After Chennai, Telangana’s Hyderabad and Secunderabad are not far behind the impending water crisis with only 40 something days of water left
India’s worst-ever water crisis might cripple the twin cities of Hyderabad and Secunderabad — in the next 48 days. A sluggish monsoon that brought little rainfall in Telangana state, has put its capital — Hyderabad— at the brink of a water crisis. And, it could affect its 6.8 million residents. Since July 1, Hyderabad district witnessed 115.1 mm of rainfall. But it is 29% lower than its normal rainfall, said Telangana State Development Planning Society.
This will be the second city that will be in trouble after Chennai ran out of water, forcing its government to bring in water using train wagons. All the four reservoirs of Chennai ran dry, leaving its residents scrambling for water to drink.
Water levels dropping in Reservoirs
There are two primary sources of water in Hyderabad — the Nagarjuna Sagar reservoir (River Krishna) and the Yellampalli reservoir (River Godavari). Water levels at both these reservoirs are dangerously low, spreading fears of an acute water crisis.
According to data with the Irrigation Department, the Nagarjuna Sagar has a capacity of 126.63 TMC (Thousand Million Cubic feet), which roughly comes up to around 590 feet. Its dead storage level is 510 feet. Data shows that the water level in the reservoir is already at 507 feet and it continues to pump out over 1,000 cusecs (cubic feet per second) – despite little inflow – to meet the needs of Telangana and Andhra Pradesh.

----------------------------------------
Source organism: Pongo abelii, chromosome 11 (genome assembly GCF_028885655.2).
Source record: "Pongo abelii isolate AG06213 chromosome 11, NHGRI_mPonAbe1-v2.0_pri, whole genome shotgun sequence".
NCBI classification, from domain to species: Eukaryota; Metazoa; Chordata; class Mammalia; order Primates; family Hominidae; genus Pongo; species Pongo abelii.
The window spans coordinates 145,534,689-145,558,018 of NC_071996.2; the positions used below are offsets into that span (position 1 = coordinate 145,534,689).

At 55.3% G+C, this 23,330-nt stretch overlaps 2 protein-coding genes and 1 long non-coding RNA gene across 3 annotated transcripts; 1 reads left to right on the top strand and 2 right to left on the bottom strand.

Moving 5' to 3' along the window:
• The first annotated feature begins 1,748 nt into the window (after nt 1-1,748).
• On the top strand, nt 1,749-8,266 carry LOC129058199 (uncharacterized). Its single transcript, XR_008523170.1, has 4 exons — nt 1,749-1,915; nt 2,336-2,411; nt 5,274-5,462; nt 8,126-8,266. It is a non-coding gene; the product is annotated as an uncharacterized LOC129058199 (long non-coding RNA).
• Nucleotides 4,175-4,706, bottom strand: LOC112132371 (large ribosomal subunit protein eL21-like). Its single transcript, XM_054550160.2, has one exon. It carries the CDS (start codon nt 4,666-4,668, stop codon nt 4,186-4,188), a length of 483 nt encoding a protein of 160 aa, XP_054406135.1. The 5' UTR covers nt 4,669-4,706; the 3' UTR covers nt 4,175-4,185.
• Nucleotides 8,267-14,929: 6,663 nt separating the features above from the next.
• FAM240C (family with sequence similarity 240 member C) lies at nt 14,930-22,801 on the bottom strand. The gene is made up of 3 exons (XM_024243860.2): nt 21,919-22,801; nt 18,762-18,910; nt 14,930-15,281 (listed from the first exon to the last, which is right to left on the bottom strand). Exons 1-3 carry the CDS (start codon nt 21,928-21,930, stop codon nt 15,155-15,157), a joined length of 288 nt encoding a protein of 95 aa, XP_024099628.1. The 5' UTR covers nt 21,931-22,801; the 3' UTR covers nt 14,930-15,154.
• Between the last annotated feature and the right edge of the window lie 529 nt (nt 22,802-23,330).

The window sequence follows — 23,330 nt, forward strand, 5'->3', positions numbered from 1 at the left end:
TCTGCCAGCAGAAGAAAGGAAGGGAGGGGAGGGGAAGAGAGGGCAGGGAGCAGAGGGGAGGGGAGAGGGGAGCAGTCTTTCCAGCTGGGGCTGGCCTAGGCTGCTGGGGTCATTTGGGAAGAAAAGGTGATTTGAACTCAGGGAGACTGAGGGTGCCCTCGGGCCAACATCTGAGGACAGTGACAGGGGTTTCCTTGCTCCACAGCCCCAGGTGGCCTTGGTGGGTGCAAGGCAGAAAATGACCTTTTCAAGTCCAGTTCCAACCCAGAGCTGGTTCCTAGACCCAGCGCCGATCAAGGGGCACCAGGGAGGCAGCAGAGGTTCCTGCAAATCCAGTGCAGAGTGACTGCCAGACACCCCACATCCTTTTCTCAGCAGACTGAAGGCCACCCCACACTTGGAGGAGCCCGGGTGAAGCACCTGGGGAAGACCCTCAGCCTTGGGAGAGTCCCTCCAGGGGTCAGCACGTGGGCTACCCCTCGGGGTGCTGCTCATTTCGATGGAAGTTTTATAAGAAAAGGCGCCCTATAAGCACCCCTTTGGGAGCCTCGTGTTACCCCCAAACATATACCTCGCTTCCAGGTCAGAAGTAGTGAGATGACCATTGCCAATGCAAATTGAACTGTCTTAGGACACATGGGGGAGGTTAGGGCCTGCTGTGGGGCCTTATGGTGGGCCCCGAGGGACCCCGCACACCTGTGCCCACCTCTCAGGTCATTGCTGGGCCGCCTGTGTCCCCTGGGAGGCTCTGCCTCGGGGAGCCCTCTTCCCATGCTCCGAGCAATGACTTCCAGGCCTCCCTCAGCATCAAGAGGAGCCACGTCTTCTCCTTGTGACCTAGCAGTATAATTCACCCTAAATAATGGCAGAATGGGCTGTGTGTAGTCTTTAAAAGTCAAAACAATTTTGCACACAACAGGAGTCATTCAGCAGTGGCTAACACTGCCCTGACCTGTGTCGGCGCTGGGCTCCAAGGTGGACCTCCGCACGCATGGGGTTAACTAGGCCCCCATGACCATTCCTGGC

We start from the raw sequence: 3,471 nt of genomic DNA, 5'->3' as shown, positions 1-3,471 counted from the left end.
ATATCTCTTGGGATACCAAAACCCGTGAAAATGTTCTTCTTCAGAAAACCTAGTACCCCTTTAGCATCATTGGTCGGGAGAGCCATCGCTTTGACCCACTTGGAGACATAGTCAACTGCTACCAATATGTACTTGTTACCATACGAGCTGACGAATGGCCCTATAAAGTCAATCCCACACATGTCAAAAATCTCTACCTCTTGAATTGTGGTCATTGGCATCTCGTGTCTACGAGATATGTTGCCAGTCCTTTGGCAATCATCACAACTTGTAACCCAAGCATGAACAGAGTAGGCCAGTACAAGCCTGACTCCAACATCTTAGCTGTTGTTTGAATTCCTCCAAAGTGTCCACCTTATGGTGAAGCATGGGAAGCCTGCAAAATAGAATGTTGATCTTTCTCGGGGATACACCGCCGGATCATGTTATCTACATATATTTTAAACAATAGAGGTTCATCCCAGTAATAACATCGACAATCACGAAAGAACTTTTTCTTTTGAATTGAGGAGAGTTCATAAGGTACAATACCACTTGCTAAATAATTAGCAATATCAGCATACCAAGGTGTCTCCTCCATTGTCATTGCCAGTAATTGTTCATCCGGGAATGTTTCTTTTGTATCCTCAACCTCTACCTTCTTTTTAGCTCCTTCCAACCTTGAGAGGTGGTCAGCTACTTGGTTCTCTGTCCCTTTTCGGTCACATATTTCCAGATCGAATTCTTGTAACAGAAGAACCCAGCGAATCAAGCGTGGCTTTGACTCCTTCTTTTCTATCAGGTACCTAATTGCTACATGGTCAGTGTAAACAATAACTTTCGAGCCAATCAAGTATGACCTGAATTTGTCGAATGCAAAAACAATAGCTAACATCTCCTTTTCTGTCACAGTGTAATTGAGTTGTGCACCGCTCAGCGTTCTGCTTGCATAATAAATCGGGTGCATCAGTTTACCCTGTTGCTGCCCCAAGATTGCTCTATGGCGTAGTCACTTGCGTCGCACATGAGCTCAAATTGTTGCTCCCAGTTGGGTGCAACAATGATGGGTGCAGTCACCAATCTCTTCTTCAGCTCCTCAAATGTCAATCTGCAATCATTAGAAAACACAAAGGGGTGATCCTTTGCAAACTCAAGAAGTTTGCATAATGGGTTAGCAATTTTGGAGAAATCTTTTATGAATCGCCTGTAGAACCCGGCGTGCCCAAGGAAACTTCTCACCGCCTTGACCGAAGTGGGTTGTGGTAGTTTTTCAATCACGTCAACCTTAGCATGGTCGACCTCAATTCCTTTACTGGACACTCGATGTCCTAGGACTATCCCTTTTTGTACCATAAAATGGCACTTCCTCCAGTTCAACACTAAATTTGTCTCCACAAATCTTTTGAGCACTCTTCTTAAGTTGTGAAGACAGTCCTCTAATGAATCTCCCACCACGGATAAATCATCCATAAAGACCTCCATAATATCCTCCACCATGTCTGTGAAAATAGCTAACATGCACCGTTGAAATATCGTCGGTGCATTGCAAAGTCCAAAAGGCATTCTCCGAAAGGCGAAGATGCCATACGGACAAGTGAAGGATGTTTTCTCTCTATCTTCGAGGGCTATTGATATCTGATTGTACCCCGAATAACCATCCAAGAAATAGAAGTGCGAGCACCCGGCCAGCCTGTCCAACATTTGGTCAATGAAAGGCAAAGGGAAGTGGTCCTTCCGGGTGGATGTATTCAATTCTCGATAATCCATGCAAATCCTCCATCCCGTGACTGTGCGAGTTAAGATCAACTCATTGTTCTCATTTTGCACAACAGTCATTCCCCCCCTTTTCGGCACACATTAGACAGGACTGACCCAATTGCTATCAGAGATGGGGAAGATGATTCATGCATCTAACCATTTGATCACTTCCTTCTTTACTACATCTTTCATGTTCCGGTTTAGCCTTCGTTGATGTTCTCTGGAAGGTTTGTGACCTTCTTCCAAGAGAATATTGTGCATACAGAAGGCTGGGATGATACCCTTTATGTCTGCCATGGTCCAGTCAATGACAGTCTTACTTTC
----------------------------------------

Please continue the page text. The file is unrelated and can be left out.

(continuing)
The Yellampally reservoir, where the water level has dropped to 459.25 feet, is seeing an inflow of 472 cusecs against an outflow of 587 cusecs.
However, the Hyderabad Metropolitan Water Supply and Sewerage Board (HMWSSB), which is the nodal agency for supplying water to the city, says that there is no cause for concern, and expects to tide through.
In spite of the rains, there isn’t any freshwater from any of the sources including the twin reservoirs of Osman Sagar and Himayat Sagar. The state authorities are hoping that rainfall in the next two-three weeks can restore the situation back to normal. In case the water level doesn’t rise, the state authorities will have to prepare an emergency action plan that involves pumping out water from reservoirs.
According to the data with the Telangana State Development Planning Society, which recorded the cumulative rainfall from June 1, as of July 14, Hyderabad district witnessed 115.1 mm of rainfall, against the normal rainfall of 161.7 mm, a deviation of -29%.
The districts of Rangareddy and Medchal-Malkajgiri, which also cover large swathes of Hyderabad, Secunderabad and Cyberabad, have witnessed 115.4 mm and 115.5 mm of rainfall respectively against the normal rainfall of 152.5 mm and 177.9 mm, thereby resulting in a deviation of -24% and -39%.
Find local solutions, act soon: Expert
While the HMWSSB is looking at mitigation and plans to tackle water crisis one year at a time, experts warn that a much larger problem looms over the city, which will only get worse with each passing year.